Sprinkling Saturn

Seems like in space there’s actually “water, water everywhere…”

The European Space Agency’s Herschel space observatory has shown that water expelled from Saturn’s moon Enceladus forms a giant torus of water vapor around the planet:

Enceladus expels around 250 kg of water vapor every second, through a collection of jets from the south polar region known as the Tiger Stripes because of their distinctive surface markings.

[Thanks to David Klaus for the story.]

3 thoughts on “Sprinkling Saturn

  1. This can’t be “new” news! I’m sure I’ve read this quite some time ago And sulphur from Io also forms a torus around Jupiter, by the way — you *didn’t* hear it here first!

  2. You’re right — the water part has been known for at least 14 years, says the article. The “news” is that they’ve now determined this moon’s ejected water is the source of traces of gaseous water in the upper layer of Saturn’s atmosphere — “a particular enigma” til now.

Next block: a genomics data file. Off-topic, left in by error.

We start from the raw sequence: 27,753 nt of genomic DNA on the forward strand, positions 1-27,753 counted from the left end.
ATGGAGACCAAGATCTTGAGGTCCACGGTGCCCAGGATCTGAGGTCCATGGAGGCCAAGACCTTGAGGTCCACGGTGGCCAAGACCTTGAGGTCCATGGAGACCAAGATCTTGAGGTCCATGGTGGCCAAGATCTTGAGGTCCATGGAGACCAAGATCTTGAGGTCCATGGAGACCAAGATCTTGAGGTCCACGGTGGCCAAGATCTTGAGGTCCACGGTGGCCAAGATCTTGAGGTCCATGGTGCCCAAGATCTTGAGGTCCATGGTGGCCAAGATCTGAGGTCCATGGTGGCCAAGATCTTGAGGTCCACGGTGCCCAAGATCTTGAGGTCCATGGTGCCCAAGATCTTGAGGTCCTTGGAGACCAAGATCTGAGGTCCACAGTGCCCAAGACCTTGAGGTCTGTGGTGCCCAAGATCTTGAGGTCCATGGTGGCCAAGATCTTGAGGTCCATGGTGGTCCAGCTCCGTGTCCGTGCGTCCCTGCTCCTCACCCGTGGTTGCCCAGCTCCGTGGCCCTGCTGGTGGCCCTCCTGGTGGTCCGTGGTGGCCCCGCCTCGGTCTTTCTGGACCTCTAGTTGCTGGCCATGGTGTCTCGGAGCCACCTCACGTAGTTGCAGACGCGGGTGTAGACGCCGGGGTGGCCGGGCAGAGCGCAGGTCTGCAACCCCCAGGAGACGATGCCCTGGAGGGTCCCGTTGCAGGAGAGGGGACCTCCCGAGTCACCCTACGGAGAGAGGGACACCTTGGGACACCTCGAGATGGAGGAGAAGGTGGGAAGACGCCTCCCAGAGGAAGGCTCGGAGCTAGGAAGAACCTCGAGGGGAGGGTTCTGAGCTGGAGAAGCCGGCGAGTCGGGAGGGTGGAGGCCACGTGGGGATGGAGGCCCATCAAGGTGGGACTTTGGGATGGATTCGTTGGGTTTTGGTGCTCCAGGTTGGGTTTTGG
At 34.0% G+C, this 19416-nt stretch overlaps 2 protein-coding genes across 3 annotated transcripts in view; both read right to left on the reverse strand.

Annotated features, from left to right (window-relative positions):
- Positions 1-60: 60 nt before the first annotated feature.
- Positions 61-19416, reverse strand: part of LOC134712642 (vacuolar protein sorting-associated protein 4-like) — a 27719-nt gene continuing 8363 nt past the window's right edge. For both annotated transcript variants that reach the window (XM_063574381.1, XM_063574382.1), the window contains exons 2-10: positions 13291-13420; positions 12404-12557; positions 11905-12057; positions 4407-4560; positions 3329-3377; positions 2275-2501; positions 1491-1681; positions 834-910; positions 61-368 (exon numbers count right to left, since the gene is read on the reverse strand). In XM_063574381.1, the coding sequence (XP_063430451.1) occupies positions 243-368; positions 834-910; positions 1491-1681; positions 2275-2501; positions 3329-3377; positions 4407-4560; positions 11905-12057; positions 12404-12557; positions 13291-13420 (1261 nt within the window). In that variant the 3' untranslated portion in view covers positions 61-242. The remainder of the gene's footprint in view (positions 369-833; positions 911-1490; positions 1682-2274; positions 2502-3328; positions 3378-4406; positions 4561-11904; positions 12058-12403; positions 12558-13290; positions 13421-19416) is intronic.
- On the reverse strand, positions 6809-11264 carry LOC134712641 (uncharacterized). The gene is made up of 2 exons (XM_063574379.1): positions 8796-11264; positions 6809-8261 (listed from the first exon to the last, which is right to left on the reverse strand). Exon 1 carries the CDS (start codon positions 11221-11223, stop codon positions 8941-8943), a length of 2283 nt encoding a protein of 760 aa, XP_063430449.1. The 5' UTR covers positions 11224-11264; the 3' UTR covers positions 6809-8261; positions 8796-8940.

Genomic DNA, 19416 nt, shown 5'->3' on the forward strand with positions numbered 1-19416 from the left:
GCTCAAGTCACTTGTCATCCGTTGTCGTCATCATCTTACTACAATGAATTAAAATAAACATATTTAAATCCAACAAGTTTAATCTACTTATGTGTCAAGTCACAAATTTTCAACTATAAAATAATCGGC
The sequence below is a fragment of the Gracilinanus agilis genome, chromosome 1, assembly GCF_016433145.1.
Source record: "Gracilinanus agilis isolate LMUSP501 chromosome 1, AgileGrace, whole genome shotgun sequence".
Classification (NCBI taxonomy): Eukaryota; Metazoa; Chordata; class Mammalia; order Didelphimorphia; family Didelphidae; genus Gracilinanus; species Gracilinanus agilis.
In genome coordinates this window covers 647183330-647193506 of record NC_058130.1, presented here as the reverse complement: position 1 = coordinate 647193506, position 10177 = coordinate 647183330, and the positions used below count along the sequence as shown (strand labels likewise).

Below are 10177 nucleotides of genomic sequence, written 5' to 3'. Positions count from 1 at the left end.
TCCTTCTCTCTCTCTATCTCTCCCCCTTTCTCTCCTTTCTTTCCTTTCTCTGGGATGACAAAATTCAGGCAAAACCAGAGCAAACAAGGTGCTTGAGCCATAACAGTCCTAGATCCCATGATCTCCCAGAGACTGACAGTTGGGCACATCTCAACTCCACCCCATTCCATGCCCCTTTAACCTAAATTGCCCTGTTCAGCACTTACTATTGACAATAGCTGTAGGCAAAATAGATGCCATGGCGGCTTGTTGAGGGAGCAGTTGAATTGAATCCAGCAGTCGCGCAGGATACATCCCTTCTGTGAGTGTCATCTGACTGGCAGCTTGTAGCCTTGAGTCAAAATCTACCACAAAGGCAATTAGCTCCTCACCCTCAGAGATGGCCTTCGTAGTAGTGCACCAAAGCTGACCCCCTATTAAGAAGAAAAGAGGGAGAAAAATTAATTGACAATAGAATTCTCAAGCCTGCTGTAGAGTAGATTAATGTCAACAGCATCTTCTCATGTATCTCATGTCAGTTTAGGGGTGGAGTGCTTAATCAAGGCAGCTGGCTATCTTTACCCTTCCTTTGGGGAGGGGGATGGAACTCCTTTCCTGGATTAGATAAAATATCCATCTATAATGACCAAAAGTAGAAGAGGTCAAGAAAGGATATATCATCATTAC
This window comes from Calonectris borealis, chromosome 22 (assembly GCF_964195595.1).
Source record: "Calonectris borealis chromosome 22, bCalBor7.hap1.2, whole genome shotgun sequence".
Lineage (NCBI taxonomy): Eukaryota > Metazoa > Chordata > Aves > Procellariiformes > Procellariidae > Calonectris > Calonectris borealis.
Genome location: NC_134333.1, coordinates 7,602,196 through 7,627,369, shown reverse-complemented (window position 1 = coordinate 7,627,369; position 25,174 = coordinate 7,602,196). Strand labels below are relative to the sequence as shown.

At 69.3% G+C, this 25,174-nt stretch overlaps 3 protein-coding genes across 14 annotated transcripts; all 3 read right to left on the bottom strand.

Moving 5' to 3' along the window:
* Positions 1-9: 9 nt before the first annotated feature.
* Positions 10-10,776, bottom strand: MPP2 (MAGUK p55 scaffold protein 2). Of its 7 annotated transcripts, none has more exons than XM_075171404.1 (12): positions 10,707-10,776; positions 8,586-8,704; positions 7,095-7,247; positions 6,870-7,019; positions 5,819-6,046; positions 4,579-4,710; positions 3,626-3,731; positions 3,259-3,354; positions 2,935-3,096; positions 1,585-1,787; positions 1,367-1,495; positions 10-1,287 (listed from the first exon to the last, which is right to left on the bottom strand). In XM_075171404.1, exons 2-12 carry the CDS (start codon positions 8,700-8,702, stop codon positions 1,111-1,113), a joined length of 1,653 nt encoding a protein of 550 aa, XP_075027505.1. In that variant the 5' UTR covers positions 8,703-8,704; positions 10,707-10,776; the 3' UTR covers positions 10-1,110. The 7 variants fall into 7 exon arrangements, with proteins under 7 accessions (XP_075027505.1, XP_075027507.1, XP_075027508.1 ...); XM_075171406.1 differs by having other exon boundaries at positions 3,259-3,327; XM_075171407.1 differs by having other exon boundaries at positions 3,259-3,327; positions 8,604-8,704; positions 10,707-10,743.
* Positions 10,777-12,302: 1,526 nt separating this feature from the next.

3. Okay. I’ll buy that. The moon and the ring were old news, but the H2O in the upper atmosphere of Saturn is new. I gather that the mystery with Jupiter is that ther *isn’t* as much water vapour as they expected, though the problem might be that the probe they dropped in might have gone down a dry cell. I wonder if there could be another moon, sucking water up from Jupiter? Naw. That would be Io, and all it may have sucked up from Jupiter is more sulphur.

    Ain’t the solar system full of suprises. Vesta looks like a doorknob.

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